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Easy Ways to Stay Healthy at Work Easy Ways to Stay Healthy at Work

Easy Ways to Stay Healthy at Work

by Emily Howard, Matt Chase
March 13, 2013

This is the fourth post in the GOOD Guide to Healthy Living and Eating, brought to you by GOOD with support from Naked Juice. Naked Juice drinks are made with one pound of all-natural fruit and veggies in every bottle with added boosts such as Vitamin B12, whey protein, and grape seed extract to help get you through a busy day.

Americans are spending more time than ever sitting behind computer screens and in office chairs, which can lead to a sedentary lifestyle. According to the Bureau of Labor Statistics, employed full-time workers over age 15 are spending an average of 8.46 hours daily at work during the week, and 34 percent of full-time workers put in an average of 5.87 hours on weekends and holidays. With more than a third of the day spent at the office, it can be a struggle to pull yourself away from your computer screen and find time to prepare healthy meals or work out.

According to registered dietitian Judy Caplan, author of GoBeFull and spokesperson for the Academy of Nutrition and Dietetics, the biggest food-related struggle for full-time workers is planning ahead to eat healthfully. She says, “You have to build in time or it will be impossible to achieve your goals.” And don’t think about heading towards the communal snack table in the office. Caplan recommends staying away from the types of snacks that tend to accumulate in offices—donuts, potato chips, and chocolate treats.

So what is good for you to munch on throughout the day?

Whether you bring or buy your lunch, Caplan recommends lean protein and—especially if you’re vegetarian—beans and nuts. Look for fresh fruit, tons of veggies and whole grains to pair with your lean protein. Add in some nuts and healthy oils and you’ll have a fresh meal to keep you satisfied.

If you often find your stomach grumbling in the mid-afternoon, don’t feel guilty about having a snack—just try to avoid the vending machine. “Some people don’t need to snack, but others do to avoid overeating later,” says Caplan.

Keep some non-perishable snacks in your desk drawer; if you’re too busy to grab lunch or need relief from hunger pangs, you’ll always have some easy-to-eat, healthy options on hand.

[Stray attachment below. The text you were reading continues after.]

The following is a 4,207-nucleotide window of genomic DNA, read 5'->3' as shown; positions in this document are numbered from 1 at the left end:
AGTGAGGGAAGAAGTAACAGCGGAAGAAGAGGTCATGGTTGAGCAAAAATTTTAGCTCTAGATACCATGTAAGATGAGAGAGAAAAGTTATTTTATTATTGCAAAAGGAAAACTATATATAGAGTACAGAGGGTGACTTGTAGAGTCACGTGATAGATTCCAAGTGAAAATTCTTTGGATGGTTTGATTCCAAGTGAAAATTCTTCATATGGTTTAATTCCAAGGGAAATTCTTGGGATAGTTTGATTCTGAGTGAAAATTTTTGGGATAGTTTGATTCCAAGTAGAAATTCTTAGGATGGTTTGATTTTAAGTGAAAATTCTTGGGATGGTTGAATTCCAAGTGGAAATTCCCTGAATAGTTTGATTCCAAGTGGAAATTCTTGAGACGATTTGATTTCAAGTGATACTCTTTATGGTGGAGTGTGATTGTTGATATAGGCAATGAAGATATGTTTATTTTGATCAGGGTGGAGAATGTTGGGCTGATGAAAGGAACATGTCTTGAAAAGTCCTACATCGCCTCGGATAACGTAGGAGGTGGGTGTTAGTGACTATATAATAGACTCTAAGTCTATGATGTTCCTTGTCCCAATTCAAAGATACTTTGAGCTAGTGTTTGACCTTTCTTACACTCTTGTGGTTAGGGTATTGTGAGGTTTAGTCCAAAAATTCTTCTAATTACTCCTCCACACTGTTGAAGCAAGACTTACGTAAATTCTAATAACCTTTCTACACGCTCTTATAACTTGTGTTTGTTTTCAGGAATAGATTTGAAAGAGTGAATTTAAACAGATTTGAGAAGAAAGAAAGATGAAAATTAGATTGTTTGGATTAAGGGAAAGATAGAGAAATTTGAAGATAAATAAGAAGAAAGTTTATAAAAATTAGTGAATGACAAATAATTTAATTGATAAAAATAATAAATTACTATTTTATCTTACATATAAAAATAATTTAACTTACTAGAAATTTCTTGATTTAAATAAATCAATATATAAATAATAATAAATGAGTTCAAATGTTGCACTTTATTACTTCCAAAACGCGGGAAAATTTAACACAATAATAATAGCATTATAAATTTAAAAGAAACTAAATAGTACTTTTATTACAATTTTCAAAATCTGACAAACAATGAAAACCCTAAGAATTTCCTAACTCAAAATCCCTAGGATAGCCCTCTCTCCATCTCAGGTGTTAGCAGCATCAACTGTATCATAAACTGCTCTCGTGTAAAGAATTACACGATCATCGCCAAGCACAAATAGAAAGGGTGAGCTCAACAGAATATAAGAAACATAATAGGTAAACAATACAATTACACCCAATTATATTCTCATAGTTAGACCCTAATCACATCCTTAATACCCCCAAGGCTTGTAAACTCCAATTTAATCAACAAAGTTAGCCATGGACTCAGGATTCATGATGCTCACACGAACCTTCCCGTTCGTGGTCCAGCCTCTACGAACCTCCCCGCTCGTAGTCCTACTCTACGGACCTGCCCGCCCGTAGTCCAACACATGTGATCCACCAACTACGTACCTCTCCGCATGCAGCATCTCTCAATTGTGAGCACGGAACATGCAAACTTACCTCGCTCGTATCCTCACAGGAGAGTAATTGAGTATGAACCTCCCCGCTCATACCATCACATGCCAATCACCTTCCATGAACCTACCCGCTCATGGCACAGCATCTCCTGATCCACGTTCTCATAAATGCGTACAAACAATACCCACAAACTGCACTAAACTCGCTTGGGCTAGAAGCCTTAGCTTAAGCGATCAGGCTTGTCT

• Seeds and nuts are good sources of Vitamin E, which helps with cognitive function as you age. Try a trail mix with walnuts, hazelnuts, almonds, sunflower seeds or flax seeds.
  • Non-hydrogenated nut butters such as almond, peanut and tahini with whole grain crackers will offer the same Vitamin E benefits as raw nuts and seeds with added fiber from the crackers.
  • Fresh or dried fruits are packed with fiber and Vitamins A and C, but watch your intake. Added sugar is often found in dried varieties such as pineapple, bananas and cranberries.

If the vending machine is your only option, the Academy of Nutrition and Dietetics recommends you opt for pretzels, almonds, trail mix, whole grain crackers or reduced-fat popcorn.

Staying healthy in the office isn’t all about eating though—sitting at your desk all day can take a toll on your health, too.  One recent study found that adults are sedentary for up to 60 percent of their day, a bad habit that’s associated with an increased risk of diabetes and cardiovascular conditions.

The Centers for Disease Control and Prevention recommends adults get 150 minutes of aerobic activity such as brisk walking every week along with muscle-strengthening activities two or more days a week, at the minimum. But don’t feel overwhelmed at the thought of adding exercise to your already full day—you don’t have to do it all at once. Break it up into smaller amounts of time throughout the week, as long as it’s no shorter than a 10-minute interval.

Easy things you can do in and around your office include:

  • Walk or ride your bike to work. When you drive, leave your car in a parking spot further away from the entrance.
  • Take a walk on your break or if you’re taking a call on your cellphone, walk while you talk.
  • Take the stairs instead of the elevator
  • Don’t sit for too long at once. Every 20 to 30 minutes, remember that stretching or just standing for two minutes will help keep muscles active.

Read more stories in the GOOD Guide to Healthy Living and Eating here

Illustration by Matt Chase

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